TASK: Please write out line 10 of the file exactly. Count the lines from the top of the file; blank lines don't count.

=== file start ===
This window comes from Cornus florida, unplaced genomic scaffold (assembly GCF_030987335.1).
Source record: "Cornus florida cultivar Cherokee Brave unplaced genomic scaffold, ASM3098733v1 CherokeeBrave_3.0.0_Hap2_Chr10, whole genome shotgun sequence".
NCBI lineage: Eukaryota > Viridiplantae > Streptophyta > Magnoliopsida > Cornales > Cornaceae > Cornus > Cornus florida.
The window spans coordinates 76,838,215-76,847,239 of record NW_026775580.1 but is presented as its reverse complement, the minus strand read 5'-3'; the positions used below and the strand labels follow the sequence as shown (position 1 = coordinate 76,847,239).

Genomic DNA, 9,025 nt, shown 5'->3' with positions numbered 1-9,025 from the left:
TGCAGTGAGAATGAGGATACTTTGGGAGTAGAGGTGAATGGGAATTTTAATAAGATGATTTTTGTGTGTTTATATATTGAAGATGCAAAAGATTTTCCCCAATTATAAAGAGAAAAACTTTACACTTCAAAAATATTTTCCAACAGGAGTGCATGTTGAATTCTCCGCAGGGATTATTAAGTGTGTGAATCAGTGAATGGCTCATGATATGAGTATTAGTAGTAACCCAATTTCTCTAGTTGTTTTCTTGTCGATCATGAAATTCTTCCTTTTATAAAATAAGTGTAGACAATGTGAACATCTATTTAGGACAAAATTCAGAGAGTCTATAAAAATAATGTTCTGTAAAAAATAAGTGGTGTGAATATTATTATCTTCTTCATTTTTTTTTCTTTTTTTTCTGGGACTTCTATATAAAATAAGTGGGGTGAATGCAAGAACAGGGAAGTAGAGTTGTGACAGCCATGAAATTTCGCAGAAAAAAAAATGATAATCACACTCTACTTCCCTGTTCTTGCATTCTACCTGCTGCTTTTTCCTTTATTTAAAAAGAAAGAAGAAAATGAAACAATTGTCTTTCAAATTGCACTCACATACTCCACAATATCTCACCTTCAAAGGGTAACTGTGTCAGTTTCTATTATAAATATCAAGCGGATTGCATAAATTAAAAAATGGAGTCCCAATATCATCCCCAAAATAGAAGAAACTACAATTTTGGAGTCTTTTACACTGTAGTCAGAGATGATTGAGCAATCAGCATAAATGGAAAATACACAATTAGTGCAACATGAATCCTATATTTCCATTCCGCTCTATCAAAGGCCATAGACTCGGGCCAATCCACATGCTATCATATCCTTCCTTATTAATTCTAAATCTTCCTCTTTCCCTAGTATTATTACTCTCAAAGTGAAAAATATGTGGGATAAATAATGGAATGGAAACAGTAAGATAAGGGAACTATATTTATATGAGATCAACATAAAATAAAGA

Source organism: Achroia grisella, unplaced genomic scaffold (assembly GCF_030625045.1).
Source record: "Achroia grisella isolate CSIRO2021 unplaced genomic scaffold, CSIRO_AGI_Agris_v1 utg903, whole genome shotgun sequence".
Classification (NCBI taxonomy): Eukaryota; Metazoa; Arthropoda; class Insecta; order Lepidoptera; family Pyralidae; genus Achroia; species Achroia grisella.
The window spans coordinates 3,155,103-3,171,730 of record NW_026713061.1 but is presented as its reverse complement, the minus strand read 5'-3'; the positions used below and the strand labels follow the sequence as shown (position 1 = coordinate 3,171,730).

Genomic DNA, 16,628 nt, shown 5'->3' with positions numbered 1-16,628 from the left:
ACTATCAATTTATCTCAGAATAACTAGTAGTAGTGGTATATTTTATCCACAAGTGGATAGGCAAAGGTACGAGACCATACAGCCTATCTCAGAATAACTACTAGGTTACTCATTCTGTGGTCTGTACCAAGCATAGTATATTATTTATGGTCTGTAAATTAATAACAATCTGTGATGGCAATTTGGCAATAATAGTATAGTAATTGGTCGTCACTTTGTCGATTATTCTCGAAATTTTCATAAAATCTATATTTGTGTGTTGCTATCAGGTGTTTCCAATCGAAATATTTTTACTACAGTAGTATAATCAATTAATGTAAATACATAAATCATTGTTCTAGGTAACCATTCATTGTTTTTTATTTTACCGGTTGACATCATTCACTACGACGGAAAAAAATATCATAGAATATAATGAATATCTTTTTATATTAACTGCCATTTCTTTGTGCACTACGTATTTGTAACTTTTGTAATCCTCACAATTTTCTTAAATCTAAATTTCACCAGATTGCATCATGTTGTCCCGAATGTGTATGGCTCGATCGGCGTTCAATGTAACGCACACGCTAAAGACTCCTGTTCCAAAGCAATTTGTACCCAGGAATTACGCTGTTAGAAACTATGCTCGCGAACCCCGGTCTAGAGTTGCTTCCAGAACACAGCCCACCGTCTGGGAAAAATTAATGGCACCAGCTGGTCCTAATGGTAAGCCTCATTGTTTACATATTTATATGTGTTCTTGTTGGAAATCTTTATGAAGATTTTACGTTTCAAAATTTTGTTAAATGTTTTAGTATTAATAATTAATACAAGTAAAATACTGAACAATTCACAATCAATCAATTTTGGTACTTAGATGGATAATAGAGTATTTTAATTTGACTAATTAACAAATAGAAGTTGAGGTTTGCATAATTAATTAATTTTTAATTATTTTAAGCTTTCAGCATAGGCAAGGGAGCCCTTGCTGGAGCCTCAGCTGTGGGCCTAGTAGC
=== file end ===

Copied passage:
The window spans coordinates 3,155,103-3,171,730 of record NW_026713061.1 but is presented as its reverse complement, the minus strand read 5'-3'; the positions used below and the strand labels follow the sequence as shown (position 1 = coordinate 3,171,730).